Friday, July 30, 2010

Agalloch - The White (2008)

1. "The Isle of Summer" – 3:58
2. "Birch Black" – 2:40
3. "Hollow Stone" – 4:15
4. "Pantheist" – 7:17
5. "Birch White" – 3:44
6. "Sowilo Rune" – 5:40
7. "Summerisle Reprise" – 4:55

 Agalloch is a near flawless band. With the release of The White, a departure from their trademark folk metal fused with black metal is witnessed with astounding results. What begins with a sampling of the 1973 film The Wicker Man then spreads into an ethereal neofolk fable concerning religion, culture, children, morality, hindsight, and foresight. 

I simply cannot overstate the beauty this seven track EP possesses. Ornate soundscapes depicting Spring revived countrysides transport the listener to a realm where pagan and Christian worldviews collide. There is a naturalist splendor to this album that speaks of trees, stones and seasons like divine gifts from an immortal or immortals to living mortals. 

Although this is surely the way Agalloch, a band that wears their pagan beliefs on their sleeves, wants the listener to see this music, a person neither a pagan or a Christian, like myself, can transcend the conflicting religious doctrines and simply admire, in awe, the breathtaking musical work The White undoubtedly is.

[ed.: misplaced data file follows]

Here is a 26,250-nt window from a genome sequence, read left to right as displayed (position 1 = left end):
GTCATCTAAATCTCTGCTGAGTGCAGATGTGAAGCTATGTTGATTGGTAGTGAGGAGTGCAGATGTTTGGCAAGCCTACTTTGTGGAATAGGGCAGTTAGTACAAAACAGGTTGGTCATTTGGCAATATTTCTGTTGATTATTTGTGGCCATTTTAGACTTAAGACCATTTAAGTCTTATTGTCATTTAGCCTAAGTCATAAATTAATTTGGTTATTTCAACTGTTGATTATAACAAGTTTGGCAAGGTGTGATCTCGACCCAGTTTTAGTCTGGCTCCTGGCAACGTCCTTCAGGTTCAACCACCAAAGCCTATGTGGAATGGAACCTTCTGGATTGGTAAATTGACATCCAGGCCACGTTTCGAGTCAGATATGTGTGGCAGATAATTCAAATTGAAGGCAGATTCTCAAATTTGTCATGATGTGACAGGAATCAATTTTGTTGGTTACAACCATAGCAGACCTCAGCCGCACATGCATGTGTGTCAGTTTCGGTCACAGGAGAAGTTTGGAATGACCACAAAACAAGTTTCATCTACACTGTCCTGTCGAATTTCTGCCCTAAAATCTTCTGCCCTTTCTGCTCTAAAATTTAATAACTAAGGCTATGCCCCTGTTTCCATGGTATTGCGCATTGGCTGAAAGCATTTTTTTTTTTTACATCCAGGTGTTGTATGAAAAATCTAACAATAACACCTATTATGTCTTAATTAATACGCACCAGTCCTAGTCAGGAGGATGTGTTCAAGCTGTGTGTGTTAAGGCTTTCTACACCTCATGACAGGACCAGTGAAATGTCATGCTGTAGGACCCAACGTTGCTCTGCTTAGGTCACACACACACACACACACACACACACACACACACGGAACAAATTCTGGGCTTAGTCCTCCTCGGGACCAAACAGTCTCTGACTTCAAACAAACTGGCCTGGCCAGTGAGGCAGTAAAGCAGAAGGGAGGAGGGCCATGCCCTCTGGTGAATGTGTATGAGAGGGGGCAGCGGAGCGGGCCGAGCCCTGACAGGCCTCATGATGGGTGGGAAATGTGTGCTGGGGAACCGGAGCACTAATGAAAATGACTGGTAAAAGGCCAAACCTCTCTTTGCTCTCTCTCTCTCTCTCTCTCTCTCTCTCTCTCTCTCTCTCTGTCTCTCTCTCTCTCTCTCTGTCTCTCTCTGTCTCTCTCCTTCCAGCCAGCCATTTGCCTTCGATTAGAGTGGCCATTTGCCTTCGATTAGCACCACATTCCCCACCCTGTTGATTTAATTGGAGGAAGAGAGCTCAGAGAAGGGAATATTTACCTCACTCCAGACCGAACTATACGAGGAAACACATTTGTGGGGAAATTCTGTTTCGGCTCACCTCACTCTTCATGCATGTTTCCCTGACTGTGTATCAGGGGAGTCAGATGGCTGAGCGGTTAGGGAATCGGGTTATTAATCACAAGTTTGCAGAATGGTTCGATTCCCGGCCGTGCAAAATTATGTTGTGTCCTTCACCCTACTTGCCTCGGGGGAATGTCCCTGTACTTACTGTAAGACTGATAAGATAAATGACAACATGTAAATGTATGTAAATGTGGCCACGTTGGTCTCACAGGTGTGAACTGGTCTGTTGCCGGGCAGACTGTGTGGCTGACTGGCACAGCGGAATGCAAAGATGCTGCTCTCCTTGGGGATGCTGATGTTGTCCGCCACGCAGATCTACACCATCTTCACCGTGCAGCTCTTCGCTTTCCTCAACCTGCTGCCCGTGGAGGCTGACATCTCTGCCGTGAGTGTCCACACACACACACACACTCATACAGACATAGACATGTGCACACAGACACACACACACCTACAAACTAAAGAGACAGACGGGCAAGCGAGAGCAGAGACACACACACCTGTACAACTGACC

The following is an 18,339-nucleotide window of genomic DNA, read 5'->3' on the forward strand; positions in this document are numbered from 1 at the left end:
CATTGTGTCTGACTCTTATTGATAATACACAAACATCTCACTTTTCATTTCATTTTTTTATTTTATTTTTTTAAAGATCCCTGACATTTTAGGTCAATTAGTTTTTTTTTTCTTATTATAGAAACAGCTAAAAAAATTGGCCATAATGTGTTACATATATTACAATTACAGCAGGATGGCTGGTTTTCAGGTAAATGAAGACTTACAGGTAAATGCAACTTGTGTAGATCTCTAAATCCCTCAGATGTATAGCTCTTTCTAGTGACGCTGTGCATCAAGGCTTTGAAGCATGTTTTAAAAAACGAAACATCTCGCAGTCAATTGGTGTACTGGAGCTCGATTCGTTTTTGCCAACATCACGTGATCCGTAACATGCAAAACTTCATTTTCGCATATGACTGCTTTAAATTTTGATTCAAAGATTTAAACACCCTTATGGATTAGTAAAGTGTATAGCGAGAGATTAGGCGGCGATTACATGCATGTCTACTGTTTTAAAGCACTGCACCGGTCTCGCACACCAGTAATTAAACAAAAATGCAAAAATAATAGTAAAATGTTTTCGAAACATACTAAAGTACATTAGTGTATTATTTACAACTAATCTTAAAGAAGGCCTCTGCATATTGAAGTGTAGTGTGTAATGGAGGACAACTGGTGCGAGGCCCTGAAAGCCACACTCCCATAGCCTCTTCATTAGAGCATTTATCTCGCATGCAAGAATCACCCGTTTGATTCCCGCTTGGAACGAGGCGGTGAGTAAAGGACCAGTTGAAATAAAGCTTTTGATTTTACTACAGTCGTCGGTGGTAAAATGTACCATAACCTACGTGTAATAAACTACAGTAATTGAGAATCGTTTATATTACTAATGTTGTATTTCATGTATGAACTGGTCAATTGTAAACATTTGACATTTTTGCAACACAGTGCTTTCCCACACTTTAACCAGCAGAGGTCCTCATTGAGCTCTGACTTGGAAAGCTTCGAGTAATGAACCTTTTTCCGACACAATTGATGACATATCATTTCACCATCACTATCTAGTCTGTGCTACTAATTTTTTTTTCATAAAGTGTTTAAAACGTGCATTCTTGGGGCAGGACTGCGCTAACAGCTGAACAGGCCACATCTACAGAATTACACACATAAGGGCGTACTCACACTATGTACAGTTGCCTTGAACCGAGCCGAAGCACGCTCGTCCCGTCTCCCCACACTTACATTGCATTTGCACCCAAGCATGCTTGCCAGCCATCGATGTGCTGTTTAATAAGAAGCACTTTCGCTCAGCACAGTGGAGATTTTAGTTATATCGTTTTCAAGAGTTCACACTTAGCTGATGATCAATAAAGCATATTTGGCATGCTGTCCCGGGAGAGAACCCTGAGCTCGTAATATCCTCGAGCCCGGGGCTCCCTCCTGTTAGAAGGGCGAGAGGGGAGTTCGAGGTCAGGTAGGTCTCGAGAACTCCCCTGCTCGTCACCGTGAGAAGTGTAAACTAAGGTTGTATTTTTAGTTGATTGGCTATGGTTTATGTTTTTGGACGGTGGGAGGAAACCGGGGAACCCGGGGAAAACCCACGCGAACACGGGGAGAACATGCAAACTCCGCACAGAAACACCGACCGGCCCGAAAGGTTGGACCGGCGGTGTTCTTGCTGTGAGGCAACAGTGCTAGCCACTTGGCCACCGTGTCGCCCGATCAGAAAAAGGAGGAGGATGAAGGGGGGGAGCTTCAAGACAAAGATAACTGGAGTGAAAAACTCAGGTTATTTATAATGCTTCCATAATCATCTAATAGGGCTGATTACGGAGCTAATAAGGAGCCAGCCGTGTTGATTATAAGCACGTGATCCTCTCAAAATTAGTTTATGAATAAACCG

Thursday, July 29, 2010

Yawning Man - Rock Formations (2006)

1. "Rock Formations" (5:21)
2. "Perpetual Oyster" (5:22)
3. "Stoney Lonesome" (6:02)
4. "Split Tooth Thunder" (2:58)
5. "Sonny Bono Memorial Freeway" (3:52)
6. "Airport Boulevard" (5:22)
7. "Advanced Darknuss" (2:33)
8. "She Scares Me" (4:09)
9. "Crater Lake" (3:37)
10. "Buffalo Chips" (4:27)

It was just over two years ago that I traveled to Hawaii in what was hopefully my first visit of many. My only regret is that I did not know of Yawning Man's 2006 album Rock Formations prior to my trip.

The layering of surfer/stoner rock sound produced on this LP envelop the listener in a visualization of the endless joy of a life lived on the beach.  Rock Formations is the soundtrack to riding teal colored waves just off a sun splashed beach.

There are no vocals on this album, just a basking of beach ambiance.  Virtually unknown outside of the stoner rock scene, Yawning Man is well worth a listen if any of this imagery irks the adventurous side inside that yearns for a weekend beach excursion or a life forever transported to the coast.